Yesterday's Seattle Times Truth Needle had an interesting story about how the Seattle school district has been using incorrect data since 2008 to show the number of high school graduates who were meeting 4-year college requirements.
The district reported that number to be 17 percent, and changed it to 46 percent when it released its district scorecard Nov. 9. That low number was one of the statistics used by district leaders to "justify the district's five-year plan that included a new system of assigning students to schools, more testing for students, and new teacher and principal evaluations."
Former Seattle PTSA Council President Ramona Hattendorf said that the change in the statistic was the first thing that caught her eye in the Nov. 9 report, according to the Times.
Brad Bernatek, the district's director of research, assessment and evaluation, who arrived at the 17 percent number in 2008, told the Times that "it was supposed to be a measure of how many high-school graduates were prepared to succeed in four-year colleges, not just get admitted."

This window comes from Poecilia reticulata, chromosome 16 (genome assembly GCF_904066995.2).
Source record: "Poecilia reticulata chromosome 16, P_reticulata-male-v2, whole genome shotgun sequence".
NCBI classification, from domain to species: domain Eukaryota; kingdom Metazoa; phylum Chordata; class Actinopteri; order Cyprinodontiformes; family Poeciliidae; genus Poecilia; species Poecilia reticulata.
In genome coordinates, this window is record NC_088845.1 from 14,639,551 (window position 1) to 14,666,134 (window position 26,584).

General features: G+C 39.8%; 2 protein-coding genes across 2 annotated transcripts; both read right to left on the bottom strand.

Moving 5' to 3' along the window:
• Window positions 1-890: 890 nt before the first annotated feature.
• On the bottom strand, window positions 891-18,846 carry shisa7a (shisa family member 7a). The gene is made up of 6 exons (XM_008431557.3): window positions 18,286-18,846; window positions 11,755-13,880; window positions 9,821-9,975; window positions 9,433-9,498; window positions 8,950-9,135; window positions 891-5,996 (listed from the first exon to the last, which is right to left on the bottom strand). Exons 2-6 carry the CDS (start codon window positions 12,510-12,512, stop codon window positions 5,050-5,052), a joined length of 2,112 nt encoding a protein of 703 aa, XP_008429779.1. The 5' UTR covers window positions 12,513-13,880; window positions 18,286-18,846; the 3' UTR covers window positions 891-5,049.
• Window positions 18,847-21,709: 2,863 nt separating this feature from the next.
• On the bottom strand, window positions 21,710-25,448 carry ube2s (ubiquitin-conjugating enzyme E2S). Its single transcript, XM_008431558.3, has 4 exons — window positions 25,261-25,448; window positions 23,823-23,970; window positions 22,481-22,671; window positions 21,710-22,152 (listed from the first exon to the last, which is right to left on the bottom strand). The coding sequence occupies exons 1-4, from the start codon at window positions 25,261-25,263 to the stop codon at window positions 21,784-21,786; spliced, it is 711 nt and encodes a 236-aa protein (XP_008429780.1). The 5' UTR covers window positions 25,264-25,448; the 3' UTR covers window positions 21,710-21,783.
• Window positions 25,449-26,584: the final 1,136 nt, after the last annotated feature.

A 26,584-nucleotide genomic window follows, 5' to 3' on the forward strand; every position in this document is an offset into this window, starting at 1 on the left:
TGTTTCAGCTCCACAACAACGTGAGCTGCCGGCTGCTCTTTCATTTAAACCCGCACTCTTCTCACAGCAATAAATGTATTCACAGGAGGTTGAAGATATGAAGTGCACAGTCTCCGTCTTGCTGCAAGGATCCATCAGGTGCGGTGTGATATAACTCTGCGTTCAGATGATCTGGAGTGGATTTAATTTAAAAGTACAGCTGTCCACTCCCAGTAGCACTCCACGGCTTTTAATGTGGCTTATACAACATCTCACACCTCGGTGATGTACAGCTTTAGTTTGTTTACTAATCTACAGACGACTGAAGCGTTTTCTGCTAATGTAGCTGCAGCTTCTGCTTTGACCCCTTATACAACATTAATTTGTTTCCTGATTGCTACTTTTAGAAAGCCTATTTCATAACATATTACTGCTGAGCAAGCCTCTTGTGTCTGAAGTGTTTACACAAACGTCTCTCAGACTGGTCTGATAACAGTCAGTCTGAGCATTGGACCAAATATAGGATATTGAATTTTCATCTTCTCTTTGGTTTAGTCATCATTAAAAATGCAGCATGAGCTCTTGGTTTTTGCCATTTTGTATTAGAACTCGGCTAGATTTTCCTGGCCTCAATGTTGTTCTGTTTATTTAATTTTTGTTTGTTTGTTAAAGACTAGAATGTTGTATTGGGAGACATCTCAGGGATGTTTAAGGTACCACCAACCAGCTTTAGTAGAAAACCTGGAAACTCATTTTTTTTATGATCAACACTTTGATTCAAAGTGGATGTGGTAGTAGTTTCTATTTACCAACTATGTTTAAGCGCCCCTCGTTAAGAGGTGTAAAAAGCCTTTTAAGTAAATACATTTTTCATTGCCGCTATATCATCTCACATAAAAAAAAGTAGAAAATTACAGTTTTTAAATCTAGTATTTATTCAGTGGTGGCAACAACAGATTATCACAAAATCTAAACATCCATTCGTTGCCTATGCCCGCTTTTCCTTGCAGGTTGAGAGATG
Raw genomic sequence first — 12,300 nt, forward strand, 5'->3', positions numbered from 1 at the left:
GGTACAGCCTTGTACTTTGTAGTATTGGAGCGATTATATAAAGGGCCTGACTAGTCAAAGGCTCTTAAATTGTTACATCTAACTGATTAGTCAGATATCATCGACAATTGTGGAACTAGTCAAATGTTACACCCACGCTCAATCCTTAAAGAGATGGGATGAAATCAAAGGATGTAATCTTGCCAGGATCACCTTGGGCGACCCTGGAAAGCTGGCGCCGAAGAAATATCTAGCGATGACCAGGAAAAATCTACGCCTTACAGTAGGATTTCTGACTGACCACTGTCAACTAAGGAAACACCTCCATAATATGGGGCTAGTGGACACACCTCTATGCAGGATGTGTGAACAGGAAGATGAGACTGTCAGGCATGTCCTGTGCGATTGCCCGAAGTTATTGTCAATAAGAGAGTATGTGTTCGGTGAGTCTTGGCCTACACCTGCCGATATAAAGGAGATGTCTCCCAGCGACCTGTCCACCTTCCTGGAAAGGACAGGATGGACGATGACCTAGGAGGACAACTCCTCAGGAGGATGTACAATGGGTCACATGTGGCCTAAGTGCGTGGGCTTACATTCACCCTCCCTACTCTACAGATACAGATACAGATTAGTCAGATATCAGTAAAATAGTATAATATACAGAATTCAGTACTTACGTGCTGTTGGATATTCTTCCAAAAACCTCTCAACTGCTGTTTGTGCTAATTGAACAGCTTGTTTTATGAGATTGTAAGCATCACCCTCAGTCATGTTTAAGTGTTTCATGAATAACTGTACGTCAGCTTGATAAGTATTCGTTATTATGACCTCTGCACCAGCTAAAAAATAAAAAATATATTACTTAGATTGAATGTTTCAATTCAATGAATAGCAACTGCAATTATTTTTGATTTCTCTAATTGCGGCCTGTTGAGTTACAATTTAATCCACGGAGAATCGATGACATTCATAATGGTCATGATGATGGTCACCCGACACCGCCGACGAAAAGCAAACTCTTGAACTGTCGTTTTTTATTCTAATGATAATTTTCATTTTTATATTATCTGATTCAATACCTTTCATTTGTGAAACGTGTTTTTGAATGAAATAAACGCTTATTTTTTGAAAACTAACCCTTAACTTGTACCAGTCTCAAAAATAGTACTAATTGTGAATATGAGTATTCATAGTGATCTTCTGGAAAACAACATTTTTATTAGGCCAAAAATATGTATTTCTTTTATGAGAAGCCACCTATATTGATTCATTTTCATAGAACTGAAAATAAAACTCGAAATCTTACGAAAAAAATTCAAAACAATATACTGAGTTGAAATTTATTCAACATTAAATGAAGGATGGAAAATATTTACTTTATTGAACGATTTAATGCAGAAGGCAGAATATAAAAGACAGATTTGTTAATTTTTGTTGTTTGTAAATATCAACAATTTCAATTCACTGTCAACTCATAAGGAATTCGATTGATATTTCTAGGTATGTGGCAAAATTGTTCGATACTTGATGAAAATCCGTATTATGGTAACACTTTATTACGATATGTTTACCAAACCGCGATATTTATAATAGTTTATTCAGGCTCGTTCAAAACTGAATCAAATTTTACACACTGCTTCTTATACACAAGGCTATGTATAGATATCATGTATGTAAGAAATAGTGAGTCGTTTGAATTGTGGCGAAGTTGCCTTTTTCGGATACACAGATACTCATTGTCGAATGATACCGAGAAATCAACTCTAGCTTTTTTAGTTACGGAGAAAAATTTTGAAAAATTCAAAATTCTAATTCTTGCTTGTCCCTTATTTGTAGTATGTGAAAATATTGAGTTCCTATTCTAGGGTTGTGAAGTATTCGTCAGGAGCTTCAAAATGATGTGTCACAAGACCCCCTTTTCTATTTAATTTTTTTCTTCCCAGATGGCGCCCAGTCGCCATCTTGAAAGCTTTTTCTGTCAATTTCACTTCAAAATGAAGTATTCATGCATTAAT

Although the district eventually stopped using the number in some of its own reports, it never acknowledged the fact publicly.
Superintendent Maria Goodloe-Johnson says that was a mistake.
"We should have changed the public conversation," Goodloe-Johnson said Friday.
While staff understood what the number was supposed to be, she said, she acknowledges the district didn't make its meaning clear to the public, especially after it decided to quit using it.
"We should have come forward sooner," she said.
School Board President Michael DeBell said 17 percent always seemed too low to him. He raised questions about the number from the beginning, was told that staff would look into it, but said he never received a satisfactory answer.
"Every time I heard it, I cringed," he said. "I knew it was way too low. We were doing much better than that. I couldn't understand why we were putting that kind of data out."
Once again, this makes me wonder about the state of our school district. If folks were skeptical about the data, why didn't they keep questioning it until they received an answer? Why couldn't the superintendent have used a minute from her state of the district address to acknowledge that the district had screwed up? Surely, that's not asking for too much?